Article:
So, amid justified fear, let’s first lay out the good news. America, I will still argue, is different; hence, three cheers for the country’s genuine, not self-hyping exceptionalism. Why did Jews do so well in this ”blessed plot,” to crib from the Bard? How did the “tired, huddled masses” make it from the Lower East Side to Scarsdale? How did their offspring move from the cheder to Columbia and into the highest reaches of government? Think Cabinet members such as Henry Morgenthau and Henry Kissinger plus a slew of Supreme Court judges from Brandeis to Breyer. Hollywood is another towering symbol of Jewish achievement, though I will concede that the transgressive humor of Groucho Marx and Mel Brooks would not make it in today’s hyper-woke times. Recall the self-ironical black sheriff in Blazing Saddles who turns racial stereotypes into belly laughs. Today, that would be a “micro-aggression.”

Jews also flourished in the Kaiser’s Germany and continued to thrive in the doomed Weimar Republic. One-third of Germany’s Nobel Prizes went to Jews. But it ended in the Shoah. Meanwhile, America remained the “Land of Gold” it had been in the Jewish imagination on the far side of the Atlantic. This is no fluke of history; it is integral to the American experience. Before we get to today’s darker parts, let’s look at the three pillars of the Jewish-American house—a palace, actually.1 It has no analogue in the 2,000 years after the destruction of the Temple. There was no such sustained Golden Age anywhere.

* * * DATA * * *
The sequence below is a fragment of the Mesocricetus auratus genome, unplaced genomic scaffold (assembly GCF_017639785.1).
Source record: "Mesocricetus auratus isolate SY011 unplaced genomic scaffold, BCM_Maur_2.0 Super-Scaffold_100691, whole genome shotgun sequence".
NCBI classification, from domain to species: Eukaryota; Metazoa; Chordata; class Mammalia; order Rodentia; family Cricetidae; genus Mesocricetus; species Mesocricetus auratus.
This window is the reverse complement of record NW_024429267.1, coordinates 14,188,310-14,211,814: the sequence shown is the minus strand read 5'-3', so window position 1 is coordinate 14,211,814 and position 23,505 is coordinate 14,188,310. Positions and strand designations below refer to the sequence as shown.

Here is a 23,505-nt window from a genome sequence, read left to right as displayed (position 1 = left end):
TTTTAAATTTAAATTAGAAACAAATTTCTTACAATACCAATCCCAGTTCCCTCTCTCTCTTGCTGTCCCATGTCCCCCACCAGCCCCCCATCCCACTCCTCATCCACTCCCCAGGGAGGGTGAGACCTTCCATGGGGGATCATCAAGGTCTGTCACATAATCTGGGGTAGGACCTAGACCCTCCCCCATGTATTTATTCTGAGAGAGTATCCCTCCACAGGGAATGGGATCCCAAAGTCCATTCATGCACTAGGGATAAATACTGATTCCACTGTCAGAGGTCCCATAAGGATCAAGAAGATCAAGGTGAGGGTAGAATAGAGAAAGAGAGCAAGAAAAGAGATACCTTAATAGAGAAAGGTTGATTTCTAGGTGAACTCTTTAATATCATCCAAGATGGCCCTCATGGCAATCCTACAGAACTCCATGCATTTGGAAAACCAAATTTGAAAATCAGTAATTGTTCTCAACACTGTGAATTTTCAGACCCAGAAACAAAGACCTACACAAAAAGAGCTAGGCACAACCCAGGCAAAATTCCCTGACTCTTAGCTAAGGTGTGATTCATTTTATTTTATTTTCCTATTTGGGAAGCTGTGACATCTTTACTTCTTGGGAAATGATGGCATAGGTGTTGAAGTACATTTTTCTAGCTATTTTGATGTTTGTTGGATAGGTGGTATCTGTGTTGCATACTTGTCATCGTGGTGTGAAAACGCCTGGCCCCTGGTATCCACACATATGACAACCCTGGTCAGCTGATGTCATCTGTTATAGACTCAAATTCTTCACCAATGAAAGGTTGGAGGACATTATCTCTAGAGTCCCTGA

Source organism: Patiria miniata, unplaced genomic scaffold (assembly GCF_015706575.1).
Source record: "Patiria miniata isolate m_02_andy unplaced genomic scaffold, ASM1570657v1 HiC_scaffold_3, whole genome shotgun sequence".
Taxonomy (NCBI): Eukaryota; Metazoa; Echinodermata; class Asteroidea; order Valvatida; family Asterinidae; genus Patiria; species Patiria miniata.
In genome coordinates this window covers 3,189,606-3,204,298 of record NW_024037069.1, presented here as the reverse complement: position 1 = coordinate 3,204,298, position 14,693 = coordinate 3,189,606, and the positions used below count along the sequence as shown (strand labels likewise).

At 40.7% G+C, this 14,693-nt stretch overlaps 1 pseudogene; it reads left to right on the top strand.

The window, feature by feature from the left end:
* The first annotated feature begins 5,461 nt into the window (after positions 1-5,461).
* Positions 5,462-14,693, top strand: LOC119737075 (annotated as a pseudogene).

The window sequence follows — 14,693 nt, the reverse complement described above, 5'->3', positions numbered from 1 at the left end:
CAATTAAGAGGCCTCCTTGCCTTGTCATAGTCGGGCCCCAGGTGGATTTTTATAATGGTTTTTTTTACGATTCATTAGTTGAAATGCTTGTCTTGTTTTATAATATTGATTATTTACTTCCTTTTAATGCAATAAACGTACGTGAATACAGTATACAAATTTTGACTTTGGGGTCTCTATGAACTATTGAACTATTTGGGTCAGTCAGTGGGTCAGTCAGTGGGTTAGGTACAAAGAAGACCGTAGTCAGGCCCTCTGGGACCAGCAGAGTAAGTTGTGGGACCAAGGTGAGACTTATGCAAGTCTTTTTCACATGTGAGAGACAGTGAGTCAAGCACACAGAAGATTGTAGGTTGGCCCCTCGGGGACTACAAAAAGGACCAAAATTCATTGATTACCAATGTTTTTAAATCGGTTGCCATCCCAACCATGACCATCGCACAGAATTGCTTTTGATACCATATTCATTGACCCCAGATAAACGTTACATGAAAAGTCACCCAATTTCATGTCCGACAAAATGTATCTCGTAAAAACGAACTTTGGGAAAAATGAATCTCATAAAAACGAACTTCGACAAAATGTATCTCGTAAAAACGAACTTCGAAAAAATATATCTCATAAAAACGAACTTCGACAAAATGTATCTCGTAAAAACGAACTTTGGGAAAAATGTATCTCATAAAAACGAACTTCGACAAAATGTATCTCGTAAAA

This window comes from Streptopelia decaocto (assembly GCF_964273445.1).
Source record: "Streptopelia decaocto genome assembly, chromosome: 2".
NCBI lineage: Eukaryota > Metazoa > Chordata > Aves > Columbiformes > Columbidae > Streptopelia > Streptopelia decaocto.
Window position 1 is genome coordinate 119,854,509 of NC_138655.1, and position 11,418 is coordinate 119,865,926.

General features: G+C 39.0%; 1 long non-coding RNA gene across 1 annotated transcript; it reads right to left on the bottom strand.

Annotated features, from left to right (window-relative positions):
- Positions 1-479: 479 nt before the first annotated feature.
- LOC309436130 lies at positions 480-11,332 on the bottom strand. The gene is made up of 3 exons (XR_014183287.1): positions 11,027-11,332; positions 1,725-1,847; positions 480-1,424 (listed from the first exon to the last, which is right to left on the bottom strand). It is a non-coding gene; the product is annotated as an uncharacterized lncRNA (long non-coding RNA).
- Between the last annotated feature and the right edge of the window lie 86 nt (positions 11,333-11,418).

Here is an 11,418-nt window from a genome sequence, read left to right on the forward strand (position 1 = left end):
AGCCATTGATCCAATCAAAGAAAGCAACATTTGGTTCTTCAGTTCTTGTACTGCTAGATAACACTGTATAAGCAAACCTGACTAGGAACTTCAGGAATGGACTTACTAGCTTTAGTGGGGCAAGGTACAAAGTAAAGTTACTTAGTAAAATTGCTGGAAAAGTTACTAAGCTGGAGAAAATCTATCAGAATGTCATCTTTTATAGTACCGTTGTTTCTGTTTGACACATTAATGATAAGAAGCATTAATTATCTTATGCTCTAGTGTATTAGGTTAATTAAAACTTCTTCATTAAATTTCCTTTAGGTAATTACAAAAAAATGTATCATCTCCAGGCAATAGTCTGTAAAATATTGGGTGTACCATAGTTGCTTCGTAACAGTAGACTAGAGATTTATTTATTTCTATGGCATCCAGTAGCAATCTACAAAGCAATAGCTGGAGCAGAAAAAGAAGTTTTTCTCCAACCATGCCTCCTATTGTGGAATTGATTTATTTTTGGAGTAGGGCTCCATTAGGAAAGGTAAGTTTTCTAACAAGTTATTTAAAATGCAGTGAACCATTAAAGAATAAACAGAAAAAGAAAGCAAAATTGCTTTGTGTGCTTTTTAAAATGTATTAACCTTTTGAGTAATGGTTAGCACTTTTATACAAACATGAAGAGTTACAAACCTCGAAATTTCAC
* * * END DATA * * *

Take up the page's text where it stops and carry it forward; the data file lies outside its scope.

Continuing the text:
The Troubling Prevalence of Antisemitic Attacks in Brooklyn
Brooklyn’s streets clearly aren’t safe. Who’s responsible? Felder pointed to Mayor Bill de Blasio’s “getting rid of the broken windows policy, and any time crime goes up in general, hate crimes go up.” For his part, Americans Against Antisemitism founder Dov Hikind cited now former Gov. Andrew Cuomo’s embrace of bail reform, which created a 24-hour revolving door for arrestees.

Then there’s the district attorney. Some cases probably weren’t prosecuted because victims opted not to bother. Hikind has a different take, though: “I think people would be willing to pursue if they were encouraged by the DA, but I don’t think the DA is interested in pursuing these cases.”

There’s clearly a gap between arrests and prosecutions. Reflecting on that, Brooke Goldstein, founder and executive director of The Lawfare Project, emailed: “What we are seeing is a systemic problem within our justice system that fails to recognize the severity of antisemitic hate crimes as compared to hate crimes against other minority groups. ... Crimes committed against Jews are often ignored or put aside due to a fundamental misunderstanding of what Jew hatred looks like today.”